Do you really want to know?

14
Nov
2008

In all the recent uproar over the passing of Prop H8, one of the items that has been central to a lot of accounts is the use of public databases like this one to identify supporters and opponents. As required by law, financial contributions to campaigns are part of the public record. I won’t get into a discussion here of whether I think anonymous speech should be protected, or even whether giving money is the same as voicing one’s opinion about something. But there are a lot of troubling implications to the ease with which these databases are available online.

I have read many stories on the web of people who were identified as donors (to either side) being taken to task for their donations. And in some ways, that is justifiable. Should we not all have the courage of our convictions? If someone is running a business for example with a significant gay clientele, and that person gave money in support of prop 8, does it not make sense for the clientele to have that information so that they can decide if they will continue to patronize this business?

In a pluralistic society, people hiding behind “religious conviction” as a reason to be excused from any responsibility for their actions taking away civil rights is troubling. Is any type of view ok in the name of religion? At what point are there consequences for one’s actions? What if the proposition had taken away interracial marriage? What if the proposition had been to vote to make all people forcibly convert to one religion? What if it had been to outlaw public speaking or right of assembly, but only for a particular group? The important point here is that some rights are not (or should not be) subject to a vote. Some rights are beyond the tyranny of the majority to decide. Marriage is such a right. And because such fundamental rights questions are at stake, people are bound to feel passionately.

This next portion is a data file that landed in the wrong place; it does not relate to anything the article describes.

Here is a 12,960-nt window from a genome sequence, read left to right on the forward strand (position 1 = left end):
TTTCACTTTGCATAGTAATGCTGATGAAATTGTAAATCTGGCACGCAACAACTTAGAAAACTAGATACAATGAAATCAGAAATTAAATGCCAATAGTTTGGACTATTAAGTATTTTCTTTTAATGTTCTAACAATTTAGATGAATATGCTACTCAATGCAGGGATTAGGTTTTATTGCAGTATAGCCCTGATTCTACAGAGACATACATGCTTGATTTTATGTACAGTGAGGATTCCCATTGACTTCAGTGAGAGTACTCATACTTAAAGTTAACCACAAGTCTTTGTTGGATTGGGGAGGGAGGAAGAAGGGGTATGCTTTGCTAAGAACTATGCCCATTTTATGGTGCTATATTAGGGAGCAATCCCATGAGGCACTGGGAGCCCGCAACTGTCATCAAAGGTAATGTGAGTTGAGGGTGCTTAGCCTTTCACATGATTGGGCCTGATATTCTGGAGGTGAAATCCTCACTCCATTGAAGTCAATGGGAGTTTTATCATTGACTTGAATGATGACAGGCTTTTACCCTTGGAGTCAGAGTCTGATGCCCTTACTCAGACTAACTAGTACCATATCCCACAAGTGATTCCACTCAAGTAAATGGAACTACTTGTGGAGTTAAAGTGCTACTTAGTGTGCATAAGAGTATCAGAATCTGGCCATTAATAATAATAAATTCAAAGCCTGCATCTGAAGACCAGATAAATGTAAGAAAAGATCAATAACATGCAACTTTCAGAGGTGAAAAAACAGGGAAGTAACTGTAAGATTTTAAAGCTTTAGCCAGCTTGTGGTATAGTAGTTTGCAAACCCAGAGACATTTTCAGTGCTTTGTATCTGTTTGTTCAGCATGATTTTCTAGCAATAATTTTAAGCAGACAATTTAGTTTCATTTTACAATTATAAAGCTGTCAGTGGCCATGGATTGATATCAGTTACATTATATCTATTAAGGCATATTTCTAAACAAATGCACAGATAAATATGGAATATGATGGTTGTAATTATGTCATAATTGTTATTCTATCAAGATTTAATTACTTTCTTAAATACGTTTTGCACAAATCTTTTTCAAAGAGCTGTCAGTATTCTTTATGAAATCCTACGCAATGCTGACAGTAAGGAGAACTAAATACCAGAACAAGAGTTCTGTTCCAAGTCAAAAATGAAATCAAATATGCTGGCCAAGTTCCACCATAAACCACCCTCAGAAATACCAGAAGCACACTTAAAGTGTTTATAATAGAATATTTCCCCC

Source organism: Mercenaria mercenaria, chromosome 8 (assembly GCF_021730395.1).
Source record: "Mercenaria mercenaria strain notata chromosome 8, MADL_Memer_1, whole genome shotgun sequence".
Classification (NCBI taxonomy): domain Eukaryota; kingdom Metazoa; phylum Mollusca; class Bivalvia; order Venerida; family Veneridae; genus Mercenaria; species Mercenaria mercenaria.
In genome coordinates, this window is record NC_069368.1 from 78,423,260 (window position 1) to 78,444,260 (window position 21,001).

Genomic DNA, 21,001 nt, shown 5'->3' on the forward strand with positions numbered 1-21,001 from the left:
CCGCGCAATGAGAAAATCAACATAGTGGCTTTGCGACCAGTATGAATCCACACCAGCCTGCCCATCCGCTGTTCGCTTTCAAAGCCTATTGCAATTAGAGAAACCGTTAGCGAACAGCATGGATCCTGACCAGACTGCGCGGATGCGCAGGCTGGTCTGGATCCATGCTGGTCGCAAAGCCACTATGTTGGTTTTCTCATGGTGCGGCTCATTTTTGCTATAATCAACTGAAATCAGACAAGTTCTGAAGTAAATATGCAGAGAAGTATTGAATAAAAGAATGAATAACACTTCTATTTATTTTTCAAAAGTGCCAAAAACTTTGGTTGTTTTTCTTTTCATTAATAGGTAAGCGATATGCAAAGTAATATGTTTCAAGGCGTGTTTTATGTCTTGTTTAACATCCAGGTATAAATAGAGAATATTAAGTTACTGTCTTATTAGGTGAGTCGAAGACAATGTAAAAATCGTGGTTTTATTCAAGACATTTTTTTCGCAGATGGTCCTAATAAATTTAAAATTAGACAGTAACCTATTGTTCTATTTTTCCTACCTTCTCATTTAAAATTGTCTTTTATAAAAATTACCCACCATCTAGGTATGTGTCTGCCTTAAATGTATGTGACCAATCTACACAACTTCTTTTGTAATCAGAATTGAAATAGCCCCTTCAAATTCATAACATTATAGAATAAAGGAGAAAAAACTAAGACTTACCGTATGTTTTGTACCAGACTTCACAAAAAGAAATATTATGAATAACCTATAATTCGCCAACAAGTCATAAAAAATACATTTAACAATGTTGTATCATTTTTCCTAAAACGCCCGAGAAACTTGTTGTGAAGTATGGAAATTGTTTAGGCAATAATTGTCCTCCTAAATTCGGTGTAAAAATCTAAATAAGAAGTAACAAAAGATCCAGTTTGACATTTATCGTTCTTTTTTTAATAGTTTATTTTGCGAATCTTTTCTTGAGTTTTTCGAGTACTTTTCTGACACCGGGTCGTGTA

And because passions are so (rightfully) high, the ease of use of accessing this and other personal information ups the potential for abuses of all kinds by all sides. In absolutely zero cases is anyone justified in harassment, threats or intimidation towards anyone on any side of this (or any) issue. That said, since major power in this country is expressed in dollars and consumption, people clearly have a right to all the information possible when making choices about their spending habits. In the same way that I don’t want my money going to a company that runs sweat shops or releases toxic chemicals into the environment, I don’t want to spend in an establishment knowing that my money will be used to rescind my civil rights later on.

And let’s face it: Giving money to a cause represents a greater belief in that cause than passively supporting it (especially for those on tight budgets). While it is true that one can be an effective advocate without giving money, people who don’t feel strongly about an issue certainly don’t bother to give money.